It’s that delicious time of the year – pancake day! Time to dig out your pancake pan, grab your favourite toppings and enjoy. But why do we do this every Shrove Tuesday, and why pancakes?
1. Shrove Tuesday?
The name Shrove Tuesday comes from the word ‘shrive’, which means to give absolution after hearing confession. Traditionally, Shrove Tuesday is the day when Christians went to confession to prepare themselves for the forty days of Lent, a season of reflection, fasting and preparation before the Easter celebrations which begins the following day on Ash Wednesday. In the French-speaking world, Shrove Tuesday is known as ‘Mardi Gras’ or ‘Fat Tuesday’.
2. Why pancakes?
Shrove Tuesday was traditionally the last chance for a bit of indulgence before the 40 days of fasting for Lent, as well as an opportunity to use up any food that couldn’t be eaten during Lent as it was not allowed. This included foods such as eggs, fat and milk, so these were made into pancakes and eaten on that day. The earliest known pancake recipe in England dates back to the 15th century, although pancakes had been eaten in other countries for centuries before that.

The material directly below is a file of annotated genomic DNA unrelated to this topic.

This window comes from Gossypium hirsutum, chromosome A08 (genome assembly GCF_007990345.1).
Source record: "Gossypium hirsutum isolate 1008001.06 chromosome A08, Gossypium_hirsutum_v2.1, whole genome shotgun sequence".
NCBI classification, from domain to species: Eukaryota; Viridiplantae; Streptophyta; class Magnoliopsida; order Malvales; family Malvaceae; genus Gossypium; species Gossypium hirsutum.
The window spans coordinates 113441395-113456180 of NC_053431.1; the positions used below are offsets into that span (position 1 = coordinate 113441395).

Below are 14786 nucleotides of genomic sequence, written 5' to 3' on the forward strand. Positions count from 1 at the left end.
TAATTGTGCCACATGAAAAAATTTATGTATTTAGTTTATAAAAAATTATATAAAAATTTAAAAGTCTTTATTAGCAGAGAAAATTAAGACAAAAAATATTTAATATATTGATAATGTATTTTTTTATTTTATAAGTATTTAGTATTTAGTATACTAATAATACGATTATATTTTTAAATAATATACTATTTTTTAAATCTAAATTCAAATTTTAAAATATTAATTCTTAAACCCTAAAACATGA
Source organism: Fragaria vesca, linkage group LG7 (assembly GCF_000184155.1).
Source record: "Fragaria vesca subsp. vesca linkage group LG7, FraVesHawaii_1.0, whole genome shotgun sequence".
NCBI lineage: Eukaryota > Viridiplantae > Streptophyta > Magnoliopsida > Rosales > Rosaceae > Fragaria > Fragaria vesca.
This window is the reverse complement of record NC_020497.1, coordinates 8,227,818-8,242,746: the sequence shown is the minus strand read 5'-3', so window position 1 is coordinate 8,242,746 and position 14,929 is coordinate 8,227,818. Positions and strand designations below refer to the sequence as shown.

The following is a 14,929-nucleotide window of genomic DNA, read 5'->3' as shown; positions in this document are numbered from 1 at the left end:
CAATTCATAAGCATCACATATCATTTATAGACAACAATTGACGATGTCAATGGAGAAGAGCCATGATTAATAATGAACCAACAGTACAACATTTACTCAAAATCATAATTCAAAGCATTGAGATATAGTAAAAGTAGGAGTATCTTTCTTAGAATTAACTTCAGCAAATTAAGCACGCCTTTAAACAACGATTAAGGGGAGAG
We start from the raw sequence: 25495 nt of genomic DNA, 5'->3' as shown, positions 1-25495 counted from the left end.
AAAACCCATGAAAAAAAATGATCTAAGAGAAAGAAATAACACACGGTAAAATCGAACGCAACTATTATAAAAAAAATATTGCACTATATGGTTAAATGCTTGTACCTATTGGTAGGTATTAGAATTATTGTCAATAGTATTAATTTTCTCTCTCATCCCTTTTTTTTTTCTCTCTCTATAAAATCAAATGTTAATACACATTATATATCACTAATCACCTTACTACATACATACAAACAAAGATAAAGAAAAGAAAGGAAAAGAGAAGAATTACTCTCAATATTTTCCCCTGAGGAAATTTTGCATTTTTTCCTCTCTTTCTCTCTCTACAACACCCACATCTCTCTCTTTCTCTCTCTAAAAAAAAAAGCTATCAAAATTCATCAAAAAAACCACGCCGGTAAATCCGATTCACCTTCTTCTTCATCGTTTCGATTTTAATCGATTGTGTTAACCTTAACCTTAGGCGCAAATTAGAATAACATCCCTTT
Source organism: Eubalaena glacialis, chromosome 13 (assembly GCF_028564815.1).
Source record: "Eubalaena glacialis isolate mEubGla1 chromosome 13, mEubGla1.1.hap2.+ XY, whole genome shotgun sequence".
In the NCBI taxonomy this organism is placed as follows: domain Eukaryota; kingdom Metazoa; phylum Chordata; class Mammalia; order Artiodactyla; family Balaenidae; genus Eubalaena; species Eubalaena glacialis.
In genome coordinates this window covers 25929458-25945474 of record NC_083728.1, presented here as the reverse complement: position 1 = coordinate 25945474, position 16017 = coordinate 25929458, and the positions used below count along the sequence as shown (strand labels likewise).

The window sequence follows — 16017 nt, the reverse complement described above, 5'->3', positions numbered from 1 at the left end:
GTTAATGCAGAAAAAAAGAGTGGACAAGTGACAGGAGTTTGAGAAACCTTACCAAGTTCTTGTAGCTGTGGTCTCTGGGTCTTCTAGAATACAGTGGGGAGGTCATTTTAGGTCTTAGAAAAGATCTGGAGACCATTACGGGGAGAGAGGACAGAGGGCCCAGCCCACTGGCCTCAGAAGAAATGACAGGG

3. Pancake Day traditions
Along with the main tradition of eating pancakes, there are various other customs around the world, both pancake related and not, that people celebrate on Pancake Day. In many UK towns and villages people compete in pancake races, where people race with a frying pan while tossing a pancake in it, as well as pancake tossing competitions. There are also many Mardi Gras celebrations and carnivals worldwide, some of the most famous being Rio de Janeiro in Brazil, New Orleans in the U.S.A., Venice in Italy and Sydney in Australia.